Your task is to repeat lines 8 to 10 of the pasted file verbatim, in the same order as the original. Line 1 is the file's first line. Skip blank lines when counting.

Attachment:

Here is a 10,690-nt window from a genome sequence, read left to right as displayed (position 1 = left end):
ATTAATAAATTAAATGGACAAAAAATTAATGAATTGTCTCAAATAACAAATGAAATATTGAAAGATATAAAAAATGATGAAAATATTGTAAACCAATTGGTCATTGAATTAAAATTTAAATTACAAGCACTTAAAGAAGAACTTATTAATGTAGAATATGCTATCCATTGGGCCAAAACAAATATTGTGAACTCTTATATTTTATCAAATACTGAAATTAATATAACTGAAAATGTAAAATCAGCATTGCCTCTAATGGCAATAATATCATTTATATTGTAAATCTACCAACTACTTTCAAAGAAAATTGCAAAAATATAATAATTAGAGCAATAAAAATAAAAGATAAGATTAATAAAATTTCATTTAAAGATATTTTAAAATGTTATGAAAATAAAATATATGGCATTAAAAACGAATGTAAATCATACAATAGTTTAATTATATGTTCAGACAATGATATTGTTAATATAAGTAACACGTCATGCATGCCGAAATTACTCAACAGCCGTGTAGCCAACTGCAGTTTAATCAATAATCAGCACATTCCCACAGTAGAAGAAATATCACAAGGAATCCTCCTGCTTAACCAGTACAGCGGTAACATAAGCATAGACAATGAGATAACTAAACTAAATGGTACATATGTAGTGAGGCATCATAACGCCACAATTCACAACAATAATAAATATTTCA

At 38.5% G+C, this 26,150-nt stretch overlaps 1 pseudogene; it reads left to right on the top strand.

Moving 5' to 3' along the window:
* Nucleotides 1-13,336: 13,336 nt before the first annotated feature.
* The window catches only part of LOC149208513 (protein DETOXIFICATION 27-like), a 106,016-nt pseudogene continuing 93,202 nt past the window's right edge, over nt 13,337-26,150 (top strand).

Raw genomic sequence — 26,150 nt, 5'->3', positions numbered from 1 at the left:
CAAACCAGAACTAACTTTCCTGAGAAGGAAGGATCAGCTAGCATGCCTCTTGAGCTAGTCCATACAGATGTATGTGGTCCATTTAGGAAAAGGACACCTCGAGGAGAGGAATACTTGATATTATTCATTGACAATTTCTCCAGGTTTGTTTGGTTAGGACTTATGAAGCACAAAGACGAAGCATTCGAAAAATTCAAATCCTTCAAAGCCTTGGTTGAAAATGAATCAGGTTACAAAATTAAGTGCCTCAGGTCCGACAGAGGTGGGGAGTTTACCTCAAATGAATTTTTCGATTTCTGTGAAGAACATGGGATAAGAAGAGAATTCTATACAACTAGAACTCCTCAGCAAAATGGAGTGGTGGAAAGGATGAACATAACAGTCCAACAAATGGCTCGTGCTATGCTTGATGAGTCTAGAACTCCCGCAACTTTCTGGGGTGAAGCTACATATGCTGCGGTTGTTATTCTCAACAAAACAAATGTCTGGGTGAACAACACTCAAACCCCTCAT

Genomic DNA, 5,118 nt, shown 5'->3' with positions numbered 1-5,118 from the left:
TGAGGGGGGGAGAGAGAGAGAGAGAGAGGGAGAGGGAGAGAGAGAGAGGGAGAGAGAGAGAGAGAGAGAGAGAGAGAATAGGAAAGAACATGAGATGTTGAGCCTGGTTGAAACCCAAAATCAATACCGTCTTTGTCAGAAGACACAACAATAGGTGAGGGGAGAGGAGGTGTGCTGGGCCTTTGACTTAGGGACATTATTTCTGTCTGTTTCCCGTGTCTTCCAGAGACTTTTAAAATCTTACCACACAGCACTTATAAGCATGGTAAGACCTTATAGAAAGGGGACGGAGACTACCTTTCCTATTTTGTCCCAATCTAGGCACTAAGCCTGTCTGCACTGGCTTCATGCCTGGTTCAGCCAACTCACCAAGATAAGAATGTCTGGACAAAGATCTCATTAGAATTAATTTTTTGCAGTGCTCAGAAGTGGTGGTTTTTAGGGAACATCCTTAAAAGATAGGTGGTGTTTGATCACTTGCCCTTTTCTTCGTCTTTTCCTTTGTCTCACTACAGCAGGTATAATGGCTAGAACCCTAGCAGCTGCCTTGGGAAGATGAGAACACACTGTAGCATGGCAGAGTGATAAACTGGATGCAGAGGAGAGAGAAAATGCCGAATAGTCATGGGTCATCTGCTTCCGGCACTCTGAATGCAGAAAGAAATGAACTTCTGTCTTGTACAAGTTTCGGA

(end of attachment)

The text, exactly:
CAAACCAGAACTAACTTTCCTGAGAAGGAAGGATCAGCTAGCATGCCTCTTGAGCTAGTCCATACAGATGTATGTGGTCCATTTAGGAAAAGGACACCTCGAGGAGAGGAATACTTGATATTATTCATTGACAATTTCTCCAGGTTTGTTTGGTTAGGACTTATGAAGCACAAAGACGAAGCATTCGAAAAATTCAAATCCTTCAAAGCCTTGGTTGAAAATGAATCAGGTTACAAAATTAAGTGCCTCAGGTCCGACAGAGGTGGGGAGTTTACCTCAAATGAATTTTTCGATTTCTGTGAAGAACATGGGATAAGAAGAGAATTCTATACAACTAGAACTCCTCAGCAAAATGGAGTGGTGGAAAGGATGAACATAACAGTCCAACAAATGGCTCGTGCTATGCTTGATGAGTCTAGAACTCCCGCAACTTTCTGGGGTGAAGCTACATATGCTGCGGTTGTTATTCTCAACAAAACAAATGTCTGGGTGAACAACACTCAAACCCCTCAT

Genomic DNA, 5,118 nt, shown 5'->3' with positions numbered 1-5,118 from the left:
TGAGGGGGGGAGAGAGAGAGAGAGAGAGGGAGAGGGAGAGAGAGAGAGGGAGAGAGAGAGAGAGAGAGAGAGAGAGAATAGGAAAGAACATGAGATGTTGAGCCTGGTTGAAACCCAAAATCAATACCGTCTTTGTCAGAAGACACAACAATAGGTGAGGGGAGAGGAGGTGTGCTGGGCCTTTGACTTAGGGACATTATTTCTGTCTGTTTCCCGTGTCTTCCAGAGACTTTTAAAATCTTACCACACAGCACTTATAAGCATGGTAAGACCTTATAGAAAGGGGACGGAGACTACCTTTCCTATTTTGTCCCAATCTAGGCACTAAGCCTGTCTGCACTGGCTTCATGCCTGGTTCAGCCAACTCACCAAGATAAGAATGTCTGGACAAAGATCTCATTAGAATTAATTTTTTGCAGTGCTCAGAAGTGGTGGTTTTTAGGGAACATCCTTAAAAGATAGGTGGTGTTTGATCACTTGCCCTTTTCTTCGTCTTTTCCTTTGTCTCACTACAGCAGGTATAATGGCTAGAACCCTAGCAGCTGCCTTGGGAAGATGAGAACACACTGTAGCATGGCAGAGTGATAAACTGGATGCAGAGGAGAGAGAAAATGCCGAATAGTCATGGGTCATCTGCTTCCGGCACTCTGAATGCAGAAAGAAATGAACTTCTGTCTTGTACAAGTTTCGGA